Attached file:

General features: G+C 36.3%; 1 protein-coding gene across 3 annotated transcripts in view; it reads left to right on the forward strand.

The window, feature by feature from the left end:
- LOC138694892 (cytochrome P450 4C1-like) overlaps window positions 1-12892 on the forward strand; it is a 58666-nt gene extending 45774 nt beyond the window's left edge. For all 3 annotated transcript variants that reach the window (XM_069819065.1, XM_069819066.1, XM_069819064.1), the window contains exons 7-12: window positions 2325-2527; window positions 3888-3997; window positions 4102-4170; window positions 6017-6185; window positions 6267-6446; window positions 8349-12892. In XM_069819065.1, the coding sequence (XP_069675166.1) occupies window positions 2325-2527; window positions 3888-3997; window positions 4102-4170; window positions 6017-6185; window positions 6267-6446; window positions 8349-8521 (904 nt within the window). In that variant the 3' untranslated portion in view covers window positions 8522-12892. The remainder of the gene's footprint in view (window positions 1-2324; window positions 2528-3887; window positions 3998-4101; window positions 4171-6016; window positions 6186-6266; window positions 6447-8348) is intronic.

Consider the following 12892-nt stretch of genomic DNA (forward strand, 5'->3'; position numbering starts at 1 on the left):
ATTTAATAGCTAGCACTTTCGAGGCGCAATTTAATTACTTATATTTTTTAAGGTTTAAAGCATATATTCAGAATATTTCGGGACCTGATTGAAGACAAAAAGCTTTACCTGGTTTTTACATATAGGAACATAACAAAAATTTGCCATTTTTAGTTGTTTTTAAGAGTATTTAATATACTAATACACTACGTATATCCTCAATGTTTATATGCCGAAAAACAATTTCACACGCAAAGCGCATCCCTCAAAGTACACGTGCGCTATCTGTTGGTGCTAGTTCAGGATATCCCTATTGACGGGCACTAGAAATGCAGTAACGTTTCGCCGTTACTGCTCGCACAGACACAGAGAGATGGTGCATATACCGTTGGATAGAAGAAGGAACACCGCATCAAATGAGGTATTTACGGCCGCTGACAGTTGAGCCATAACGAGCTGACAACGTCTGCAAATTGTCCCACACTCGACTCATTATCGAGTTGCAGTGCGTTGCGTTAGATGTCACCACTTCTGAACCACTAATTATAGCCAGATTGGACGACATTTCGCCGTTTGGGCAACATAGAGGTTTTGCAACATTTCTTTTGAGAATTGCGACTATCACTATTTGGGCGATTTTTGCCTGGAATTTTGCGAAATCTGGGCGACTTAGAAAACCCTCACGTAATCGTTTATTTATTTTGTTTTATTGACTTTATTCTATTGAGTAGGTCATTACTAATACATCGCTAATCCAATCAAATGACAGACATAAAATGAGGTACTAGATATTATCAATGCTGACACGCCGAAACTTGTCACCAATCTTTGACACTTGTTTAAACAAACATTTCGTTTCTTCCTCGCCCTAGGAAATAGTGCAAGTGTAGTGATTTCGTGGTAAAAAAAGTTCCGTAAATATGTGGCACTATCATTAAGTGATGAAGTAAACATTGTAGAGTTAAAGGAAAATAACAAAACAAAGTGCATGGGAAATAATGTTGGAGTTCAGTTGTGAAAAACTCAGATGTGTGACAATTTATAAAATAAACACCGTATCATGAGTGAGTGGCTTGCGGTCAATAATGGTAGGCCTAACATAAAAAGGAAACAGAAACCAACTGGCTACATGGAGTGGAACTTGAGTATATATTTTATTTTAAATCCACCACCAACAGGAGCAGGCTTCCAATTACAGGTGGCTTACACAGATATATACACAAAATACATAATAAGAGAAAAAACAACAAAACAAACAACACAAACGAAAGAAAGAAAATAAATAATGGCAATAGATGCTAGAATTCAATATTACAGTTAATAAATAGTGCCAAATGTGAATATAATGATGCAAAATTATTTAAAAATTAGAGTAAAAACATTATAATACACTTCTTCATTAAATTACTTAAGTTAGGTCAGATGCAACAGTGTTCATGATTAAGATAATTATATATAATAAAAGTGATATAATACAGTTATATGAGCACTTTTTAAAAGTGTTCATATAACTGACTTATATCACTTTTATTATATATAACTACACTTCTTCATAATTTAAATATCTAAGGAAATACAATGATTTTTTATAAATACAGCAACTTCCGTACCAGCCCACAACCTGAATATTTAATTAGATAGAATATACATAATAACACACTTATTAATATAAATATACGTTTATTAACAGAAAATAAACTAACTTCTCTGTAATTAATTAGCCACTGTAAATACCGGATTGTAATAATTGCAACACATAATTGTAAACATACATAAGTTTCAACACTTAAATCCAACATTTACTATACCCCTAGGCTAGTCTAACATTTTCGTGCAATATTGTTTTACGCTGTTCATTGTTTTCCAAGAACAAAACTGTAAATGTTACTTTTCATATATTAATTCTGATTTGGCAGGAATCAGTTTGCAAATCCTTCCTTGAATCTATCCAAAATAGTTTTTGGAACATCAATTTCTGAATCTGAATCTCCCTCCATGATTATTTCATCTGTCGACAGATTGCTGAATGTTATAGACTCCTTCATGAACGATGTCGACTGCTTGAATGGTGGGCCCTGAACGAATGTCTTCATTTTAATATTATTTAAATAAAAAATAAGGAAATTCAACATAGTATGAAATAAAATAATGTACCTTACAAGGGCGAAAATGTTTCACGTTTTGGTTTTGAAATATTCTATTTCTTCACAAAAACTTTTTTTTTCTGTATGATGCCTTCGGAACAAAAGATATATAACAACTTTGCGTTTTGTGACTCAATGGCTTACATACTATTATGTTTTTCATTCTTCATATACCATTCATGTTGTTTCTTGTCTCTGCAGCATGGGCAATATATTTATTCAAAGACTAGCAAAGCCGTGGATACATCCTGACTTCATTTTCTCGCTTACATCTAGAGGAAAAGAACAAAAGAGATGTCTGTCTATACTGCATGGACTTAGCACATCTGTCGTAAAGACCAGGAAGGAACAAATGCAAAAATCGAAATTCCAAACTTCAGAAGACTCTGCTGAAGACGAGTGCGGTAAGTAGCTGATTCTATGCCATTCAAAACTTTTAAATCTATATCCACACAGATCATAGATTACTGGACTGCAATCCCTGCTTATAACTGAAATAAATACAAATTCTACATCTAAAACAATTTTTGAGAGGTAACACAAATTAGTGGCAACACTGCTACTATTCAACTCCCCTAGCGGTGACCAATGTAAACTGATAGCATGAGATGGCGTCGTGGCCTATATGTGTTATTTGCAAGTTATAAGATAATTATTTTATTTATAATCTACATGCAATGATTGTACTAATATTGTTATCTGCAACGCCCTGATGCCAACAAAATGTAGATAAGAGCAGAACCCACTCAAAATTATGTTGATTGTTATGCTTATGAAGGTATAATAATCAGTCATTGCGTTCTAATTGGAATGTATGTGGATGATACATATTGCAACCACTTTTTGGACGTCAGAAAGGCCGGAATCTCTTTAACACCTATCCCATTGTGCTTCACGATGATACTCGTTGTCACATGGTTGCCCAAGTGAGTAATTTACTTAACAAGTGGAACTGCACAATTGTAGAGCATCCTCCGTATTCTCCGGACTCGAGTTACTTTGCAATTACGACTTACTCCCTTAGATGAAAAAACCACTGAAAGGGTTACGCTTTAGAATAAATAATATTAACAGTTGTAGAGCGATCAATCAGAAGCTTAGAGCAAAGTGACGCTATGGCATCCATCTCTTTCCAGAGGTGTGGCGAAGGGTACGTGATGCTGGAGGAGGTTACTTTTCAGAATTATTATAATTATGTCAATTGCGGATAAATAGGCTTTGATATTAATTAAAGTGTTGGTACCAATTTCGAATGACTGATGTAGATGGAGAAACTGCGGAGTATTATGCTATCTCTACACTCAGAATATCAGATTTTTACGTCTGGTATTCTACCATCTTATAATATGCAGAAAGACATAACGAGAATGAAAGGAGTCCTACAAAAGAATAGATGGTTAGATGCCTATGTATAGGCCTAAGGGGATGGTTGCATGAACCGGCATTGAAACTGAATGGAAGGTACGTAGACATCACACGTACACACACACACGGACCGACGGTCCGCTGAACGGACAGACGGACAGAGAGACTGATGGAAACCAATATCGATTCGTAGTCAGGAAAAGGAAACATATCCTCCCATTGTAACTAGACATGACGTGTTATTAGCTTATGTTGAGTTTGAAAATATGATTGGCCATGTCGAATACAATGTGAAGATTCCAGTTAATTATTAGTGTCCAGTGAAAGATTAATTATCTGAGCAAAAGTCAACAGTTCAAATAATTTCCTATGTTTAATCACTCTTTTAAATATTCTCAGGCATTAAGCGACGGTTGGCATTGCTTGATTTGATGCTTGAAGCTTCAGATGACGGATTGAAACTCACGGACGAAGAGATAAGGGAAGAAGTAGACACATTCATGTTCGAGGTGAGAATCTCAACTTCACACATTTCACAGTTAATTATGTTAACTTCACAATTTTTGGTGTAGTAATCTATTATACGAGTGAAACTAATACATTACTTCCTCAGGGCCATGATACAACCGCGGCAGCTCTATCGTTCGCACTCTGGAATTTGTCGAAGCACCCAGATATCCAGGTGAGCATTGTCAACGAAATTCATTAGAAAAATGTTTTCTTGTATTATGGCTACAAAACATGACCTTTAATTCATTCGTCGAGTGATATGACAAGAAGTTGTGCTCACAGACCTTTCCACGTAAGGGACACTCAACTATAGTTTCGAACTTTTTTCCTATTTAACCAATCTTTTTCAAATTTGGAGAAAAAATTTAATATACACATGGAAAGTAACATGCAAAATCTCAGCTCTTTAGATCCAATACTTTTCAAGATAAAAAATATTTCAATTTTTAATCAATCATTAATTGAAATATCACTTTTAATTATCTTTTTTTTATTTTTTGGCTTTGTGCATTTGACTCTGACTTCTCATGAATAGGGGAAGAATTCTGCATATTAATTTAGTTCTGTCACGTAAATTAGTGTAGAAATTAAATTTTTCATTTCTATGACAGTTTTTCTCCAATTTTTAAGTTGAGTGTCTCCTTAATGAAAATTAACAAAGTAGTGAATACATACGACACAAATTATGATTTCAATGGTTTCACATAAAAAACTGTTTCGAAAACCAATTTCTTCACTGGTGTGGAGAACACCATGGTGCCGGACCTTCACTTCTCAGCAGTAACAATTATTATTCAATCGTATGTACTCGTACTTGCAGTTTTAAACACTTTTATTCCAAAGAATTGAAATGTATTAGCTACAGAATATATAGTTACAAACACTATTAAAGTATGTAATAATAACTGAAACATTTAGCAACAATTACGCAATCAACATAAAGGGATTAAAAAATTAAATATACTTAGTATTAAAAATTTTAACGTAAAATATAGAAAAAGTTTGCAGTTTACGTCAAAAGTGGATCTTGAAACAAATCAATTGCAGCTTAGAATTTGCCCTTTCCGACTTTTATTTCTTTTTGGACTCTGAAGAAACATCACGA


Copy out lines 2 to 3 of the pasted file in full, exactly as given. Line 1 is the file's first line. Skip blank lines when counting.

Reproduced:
The window, feature by feature from the left end:
- LOC138694892 (cytochrome P450 4C1-like) overlaps window positions 1-12892 on the forward strand; it is a 58666-nt gene extending 45774 nt beyond the window's left edge. For all 3 annotated transcript variants that reach the window (XM_069819065.1, XM_069819066.1, XM_069819064.1), the window contains exons 7-12: window positions 2325-2527; window positions 3888-3997; window positions 4102-4170; window positions 6017-6185; window positions 6267-6446; window positions 8349-12892. In XM_069819065.1, the coding sequence (XP_069675166.1) occupies window positions 2325-2527; window positions 3888-3997; window positions 4102-4170; window positions 6017-6185; window positions 6267-6446; window positions 8349-8521 (904 nt within the window). In that variant the 3' untranslated portion in view covers window positions 8522-12892. The remainder of the gene's footprint in view (window positions 1-2324; window positions 2528-3887; window positions 3998-4101; window positions 4171-6016; window positions 6186-6266; window positions 6447-8348) is intronic.